Collaboration is such a broad term. In education, it takes many forms. There is the collaboration between student and teacher. Collaboration between student and student. Collaboration between teachers. Between school and home. Between districts. Between disciplines. Between agencies. Between locations. Between public and private sectors. In this issue, we celebrate collaboration in all its forms. Using the simple premise that none of us is as smart as all of us, we explore the many ways educators use collaboration to accomplish one important goal – the education of our children.
Kudos to my friend Franklin Schargel, who has just finished his tenth book. Schools Where Teachers Lead: What Successful Teachers Do is available at www.eyeoneducation.com. It helps develop shared leadership and teacher leadership in school with real-world, on the job ideas. Principals and other leaders will embrace the practical “Lead Now” and “Do Now” strategies as they improve their own skills and promote shared leadership among their staff, raising student achievement in turn. Congratulations Franklin. It is a great contribution.
In the good news department, it is my pleasure to welcome our new editor Stephen Murphy. Stephen is a Duke grad and has worked in both the education biz (at Columbia University) and in the publishing industry in New York City. In coming issues, Stephen will put his unique spin on SEEN Magazine, no doubt taking it to new heights as we endeavor to ignite the spirit of education in America. I have enjoyed my time at SEEN, and have passionately presented ideas in the pursuit of raising the education bar.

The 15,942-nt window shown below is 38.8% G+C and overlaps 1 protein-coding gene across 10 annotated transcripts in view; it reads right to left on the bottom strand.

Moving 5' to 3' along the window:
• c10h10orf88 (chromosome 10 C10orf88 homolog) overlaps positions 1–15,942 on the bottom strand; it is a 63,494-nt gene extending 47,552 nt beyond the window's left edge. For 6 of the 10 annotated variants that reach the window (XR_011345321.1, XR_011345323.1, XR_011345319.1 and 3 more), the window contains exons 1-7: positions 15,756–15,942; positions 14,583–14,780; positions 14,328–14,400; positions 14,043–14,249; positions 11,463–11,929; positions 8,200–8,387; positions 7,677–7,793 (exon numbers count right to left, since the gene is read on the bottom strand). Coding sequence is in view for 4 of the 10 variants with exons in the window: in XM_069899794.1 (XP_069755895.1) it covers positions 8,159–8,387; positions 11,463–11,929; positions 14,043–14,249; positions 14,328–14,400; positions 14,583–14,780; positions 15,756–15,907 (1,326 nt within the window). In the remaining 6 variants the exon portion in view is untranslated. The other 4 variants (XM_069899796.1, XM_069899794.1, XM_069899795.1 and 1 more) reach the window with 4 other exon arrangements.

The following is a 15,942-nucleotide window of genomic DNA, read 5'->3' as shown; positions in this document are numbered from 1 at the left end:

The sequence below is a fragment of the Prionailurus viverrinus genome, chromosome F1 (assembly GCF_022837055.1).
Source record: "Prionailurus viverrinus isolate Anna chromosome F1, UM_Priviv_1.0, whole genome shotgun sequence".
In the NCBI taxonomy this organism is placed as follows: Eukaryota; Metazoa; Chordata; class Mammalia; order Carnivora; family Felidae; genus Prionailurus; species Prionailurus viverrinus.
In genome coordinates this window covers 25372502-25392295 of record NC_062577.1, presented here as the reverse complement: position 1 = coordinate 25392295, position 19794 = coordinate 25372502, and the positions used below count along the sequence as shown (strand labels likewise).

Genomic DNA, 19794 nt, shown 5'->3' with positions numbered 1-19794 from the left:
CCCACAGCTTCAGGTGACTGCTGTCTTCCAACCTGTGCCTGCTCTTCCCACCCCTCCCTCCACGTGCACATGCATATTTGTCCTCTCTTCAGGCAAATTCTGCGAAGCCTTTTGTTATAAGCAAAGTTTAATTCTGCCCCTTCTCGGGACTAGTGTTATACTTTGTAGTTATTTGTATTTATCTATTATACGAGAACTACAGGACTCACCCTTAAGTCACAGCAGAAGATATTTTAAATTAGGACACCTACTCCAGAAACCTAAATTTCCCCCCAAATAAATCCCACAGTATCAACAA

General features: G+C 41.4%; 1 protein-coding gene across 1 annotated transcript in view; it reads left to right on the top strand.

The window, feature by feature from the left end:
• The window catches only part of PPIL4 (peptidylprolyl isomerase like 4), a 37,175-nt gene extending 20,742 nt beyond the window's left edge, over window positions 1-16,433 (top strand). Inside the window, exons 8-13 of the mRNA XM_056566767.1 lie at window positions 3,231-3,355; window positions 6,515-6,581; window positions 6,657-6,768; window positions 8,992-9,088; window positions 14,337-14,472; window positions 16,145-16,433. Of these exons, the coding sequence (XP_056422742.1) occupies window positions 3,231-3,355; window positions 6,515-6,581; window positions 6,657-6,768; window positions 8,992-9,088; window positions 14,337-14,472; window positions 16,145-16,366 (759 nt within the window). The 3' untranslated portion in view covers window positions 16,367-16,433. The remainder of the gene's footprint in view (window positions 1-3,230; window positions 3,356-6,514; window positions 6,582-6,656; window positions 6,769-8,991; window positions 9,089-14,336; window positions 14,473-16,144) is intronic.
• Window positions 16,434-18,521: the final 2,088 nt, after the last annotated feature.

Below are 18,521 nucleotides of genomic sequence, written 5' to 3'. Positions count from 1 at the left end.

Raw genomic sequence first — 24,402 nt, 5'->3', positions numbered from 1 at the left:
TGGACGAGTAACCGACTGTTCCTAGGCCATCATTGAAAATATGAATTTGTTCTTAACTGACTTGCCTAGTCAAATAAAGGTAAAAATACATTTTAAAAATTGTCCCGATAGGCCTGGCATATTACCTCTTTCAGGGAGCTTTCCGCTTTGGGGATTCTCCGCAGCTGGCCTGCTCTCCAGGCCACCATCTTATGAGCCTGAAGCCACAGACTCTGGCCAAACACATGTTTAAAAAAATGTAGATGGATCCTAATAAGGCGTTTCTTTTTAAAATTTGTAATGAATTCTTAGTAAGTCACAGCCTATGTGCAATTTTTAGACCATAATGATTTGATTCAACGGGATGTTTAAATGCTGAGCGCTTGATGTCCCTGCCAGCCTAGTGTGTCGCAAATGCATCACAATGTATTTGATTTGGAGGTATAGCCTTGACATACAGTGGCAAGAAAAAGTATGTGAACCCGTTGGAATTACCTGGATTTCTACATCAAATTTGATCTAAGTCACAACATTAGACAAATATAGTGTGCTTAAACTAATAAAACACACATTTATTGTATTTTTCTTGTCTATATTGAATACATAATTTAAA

There have been many high points. One of my favorites was interviewing Secretary of Education Arne Duncan. Truth be told, I was a little nervous. We are an education mag, and he is the secretary of education. In the education biz, it doesn’t get any bigger. But my nervousness subsided quickly as I realized the secretary was just an ordinary guy who happens to be EXTREMELY passionate about education. Usually, as an editor, you wonder if you will be able to get your subject to answer your questions completely. As the secretary laid out his vision for education, my biggest concern was getting the next question asked. There were a lot of “yeah, but...”s as the secretary rolled through 40 minutes of ideas on the future of education in America while I tried to get another question asked. The end result was a great interview and one of the high points of my career.
As one of my favorite English professors, Dr. Marilyn Jody, once told me, there are other lives to lead. But rest assured. You are in very good hands with Stephen.
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